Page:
Skin cancer is the most common form of cancer in Australia, with 2 in 3 Australians diagnosed with skin cancer before the age of 70. While there has been a slight decline in the rates of skin cancer in the past 10 years, it is still important to be vigilant with protective and preventative measures to better reduce your risk of developing it.
Know your Body
It is essential to get to know your own skin; lump, bumps, and all! This will make it easier for you to notice any changes if they occur. Make a regular habit of checking your skin for new or changing spots. When checking your skin, ensure you check your entire body as skin cancers can still occur in parts of the body not exposed to the sun. This includes the bottom of your feet, between fingers and toes or under nails. To make it easier to check the hard to see areas of your skin, try standing in front of a mirror or having a friend or family member assist.
Checking your Skin
How often you should check your skin depends on your skin’s risk for developing skin cancers.
Low Risk: Those with an average to low risk tend to tan rather than burn; have olive to dark complexions or ≤ 40 years of age. These individuals should check their own skin at least once a year and have an opportunistic check with their GP.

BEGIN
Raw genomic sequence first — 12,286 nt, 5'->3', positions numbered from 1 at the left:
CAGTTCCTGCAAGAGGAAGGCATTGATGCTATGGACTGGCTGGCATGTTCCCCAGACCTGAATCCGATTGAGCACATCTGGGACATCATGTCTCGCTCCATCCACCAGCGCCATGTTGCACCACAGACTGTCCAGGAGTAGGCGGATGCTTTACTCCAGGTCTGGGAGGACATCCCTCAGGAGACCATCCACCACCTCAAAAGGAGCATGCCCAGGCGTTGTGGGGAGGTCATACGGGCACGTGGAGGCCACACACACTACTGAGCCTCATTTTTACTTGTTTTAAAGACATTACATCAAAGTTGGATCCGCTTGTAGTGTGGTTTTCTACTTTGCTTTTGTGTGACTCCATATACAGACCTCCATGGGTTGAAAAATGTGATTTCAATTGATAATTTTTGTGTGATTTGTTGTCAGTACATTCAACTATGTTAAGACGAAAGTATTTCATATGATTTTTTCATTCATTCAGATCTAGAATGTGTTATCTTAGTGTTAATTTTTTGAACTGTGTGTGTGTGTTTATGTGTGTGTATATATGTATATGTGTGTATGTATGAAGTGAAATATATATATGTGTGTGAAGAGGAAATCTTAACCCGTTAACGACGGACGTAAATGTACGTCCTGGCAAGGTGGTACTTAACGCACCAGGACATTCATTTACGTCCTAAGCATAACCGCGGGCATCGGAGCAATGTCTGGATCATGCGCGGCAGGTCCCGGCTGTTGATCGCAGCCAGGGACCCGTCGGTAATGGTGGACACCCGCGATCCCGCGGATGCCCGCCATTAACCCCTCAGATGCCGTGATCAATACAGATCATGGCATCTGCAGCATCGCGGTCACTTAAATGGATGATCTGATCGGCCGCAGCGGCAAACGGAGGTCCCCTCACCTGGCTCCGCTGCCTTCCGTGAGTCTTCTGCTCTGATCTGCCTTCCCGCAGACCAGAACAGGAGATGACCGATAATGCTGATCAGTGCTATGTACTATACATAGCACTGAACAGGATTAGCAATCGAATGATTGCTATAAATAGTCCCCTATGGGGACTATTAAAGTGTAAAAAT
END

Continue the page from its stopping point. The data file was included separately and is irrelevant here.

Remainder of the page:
Moderate Risk: Those with an increased risk tend to burn, have freckles, work outdoors, have a family history of skin cancer, solarium use and a history of multiple sunburns with blisters. These individuals should check their own skin at least 3 to 6 monthly and have opportunistic checks with their GP.
High Risk: Those with a high risk have very fair skin, red hair, family or personal history of melanoma, or immunosuppression. These individuals should check their skin 3-4 months and have a skin check with their doctor every 6 to 12 months.
When checking your skin, be on the look out for spots that lack symmetry, have irregular borders, are blotchy or different colours, or growing in size. If you do find any concerning spots, you should make an appointment with your GP for a skin check. Your GP can provide a through skin examination and offer advice on management of any concerning spots. Treatment for changing skin spots can include: surgery, cryotherapy, or creams.
If you have any concerns about unusual looking spots or lesions, plese book an appointment with your regular GP. If you don’t have one, please call the practice on 93704200 or make an appointment online via our website to see one of our experienced after hours Doctors.
For additional information regarding skin awareness around skin cancer, please click on the Cancer Council link.